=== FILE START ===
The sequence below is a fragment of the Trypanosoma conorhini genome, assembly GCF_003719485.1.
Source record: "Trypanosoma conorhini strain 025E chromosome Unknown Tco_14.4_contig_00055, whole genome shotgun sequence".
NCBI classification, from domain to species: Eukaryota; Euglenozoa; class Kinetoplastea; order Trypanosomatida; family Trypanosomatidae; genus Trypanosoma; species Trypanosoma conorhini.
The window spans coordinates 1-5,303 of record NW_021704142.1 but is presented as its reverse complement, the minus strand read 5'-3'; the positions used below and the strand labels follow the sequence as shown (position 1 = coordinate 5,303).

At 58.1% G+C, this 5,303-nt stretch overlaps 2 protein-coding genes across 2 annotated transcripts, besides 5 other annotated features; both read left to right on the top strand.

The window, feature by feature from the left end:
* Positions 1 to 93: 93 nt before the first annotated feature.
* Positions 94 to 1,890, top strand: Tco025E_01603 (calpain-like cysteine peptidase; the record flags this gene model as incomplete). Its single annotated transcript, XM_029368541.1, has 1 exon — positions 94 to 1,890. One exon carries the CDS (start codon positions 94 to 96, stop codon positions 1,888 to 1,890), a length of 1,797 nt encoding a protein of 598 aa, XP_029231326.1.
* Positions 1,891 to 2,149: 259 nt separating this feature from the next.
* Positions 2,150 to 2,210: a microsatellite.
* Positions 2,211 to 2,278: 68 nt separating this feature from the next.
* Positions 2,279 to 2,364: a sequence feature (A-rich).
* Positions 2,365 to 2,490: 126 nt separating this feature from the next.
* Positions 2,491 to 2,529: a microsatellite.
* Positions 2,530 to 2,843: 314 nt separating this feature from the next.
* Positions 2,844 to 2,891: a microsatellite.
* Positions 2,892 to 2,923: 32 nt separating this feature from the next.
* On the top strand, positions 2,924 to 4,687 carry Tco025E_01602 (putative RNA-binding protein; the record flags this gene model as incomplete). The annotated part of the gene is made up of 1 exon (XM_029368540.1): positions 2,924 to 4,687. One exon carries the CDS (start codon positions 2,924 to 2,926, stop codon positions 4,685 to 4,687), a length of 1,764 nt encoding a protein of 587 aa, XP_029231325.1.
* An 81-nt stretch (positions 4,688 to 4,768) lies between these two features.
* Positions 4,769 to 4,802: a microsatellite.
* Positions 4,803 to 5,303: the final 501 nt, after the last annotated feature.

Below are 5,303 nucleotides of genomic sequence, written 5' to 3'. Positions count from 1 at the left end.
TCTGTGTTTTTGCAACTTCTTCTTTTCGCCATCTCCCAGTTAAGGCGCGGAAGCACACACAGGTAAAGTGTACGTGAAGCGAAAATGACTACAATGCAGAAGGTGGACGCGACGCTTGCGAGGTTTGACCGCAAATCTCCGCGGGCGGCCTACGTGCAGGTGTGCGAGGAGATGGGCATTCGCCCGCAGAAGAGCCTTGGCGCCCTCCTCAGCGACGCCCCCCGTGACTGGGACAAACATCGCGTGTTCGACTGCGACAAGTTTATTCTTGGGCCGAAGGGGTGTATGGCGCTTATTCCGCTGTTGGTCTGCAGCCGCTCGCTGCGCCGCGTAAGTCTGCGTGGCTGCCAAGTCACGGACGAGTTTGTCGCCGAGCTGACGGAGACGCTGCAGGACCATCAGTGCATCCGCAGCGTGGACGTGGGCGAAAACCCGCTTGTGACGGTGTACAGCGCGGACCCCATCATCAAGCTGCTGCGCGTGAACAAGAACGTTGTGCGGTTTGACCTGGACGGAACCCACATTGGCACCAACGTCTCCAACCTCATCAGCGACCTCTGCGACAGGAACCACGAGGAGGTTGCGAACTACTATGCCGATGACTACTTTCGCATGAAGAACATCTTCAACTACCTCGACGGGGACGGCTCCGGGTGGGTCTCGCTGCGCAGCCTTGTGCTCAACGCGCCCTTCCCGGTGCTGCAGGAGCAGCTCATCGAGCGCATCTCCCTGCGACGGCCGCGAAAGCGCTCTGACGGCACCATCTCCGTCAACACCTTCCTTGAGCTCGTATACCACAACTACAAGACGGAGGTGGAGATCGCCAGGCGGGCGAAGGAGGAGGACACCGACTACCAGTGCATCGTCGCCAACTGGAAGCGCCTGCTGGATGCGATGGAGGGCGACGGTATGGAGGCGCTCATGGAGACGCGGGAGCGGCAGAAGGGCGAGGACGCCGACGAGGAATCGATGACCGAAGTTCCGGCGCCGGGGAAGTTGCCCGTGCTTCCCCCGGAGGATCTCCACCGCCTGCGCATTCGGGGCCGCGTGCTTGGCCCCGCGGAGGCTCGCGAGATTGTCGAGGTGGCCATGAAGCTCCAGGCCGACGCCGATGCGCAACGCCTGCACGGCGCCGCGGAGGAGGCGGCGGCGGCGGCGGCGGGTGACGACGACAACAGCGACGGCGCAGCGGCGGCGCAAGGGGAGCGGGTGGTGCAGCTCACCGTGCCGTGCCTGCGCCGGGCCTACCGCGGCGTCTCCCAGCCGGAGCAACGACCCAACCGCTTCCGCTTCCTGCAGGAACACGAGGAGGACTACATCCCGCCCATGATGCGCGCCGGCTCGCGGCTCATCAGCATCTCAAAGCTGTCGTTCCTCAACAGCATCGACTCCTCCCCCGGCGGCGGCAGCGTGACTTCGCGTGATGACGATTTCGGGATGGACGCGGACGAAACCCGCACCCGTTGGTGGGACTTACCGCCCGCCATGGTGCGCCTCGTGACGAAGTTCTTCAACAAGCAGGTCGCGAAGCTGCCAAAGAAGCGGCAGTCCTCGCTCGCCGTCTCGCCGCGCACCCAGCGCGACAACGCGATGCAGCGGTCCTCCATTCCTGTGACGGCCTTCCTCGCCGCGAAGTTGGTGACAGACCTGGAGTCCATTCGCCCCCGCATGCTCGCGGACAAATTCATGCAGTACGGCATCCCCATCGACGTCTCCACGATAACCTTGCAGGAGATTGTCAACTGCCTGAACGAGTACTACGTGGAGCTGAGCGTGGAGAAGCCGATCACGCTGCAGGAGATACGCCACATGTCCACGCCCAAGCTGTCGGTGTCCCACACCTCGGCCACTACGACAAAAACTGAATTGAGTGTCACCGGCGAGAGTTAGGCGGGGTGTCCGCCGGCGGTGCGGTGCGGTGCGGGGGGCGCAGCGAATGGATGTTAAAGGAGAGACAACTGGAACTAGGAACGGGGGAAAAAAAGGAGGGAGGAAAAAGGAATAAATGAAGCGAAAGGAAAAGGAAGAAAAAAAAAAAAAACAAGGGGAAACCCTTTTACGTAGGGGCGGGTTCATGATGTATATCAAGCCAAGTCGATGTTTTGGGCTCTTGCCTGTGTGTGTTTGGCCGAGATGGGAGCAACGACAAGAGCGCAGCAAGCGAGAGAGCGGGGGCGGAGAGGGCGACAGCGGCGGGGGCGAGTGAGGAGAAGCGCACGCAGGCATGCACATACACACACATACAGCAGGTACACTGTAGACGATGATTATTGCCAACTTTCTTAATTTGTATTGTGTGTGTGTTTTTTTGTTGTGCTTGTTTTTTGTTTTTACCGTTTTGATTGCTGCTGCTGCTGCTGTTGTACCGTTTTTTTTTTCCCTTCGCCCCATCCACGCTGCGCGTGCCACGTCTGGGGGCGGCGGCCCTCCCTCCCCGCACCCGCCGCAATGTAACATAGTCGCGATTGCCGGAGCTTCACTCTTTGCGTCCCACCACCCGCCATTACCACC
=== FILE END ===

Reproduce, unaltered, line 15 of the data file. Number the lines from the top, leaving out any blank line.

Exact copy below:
* Positions 2,530 to 2,843: 314 nt separating this feature from the next.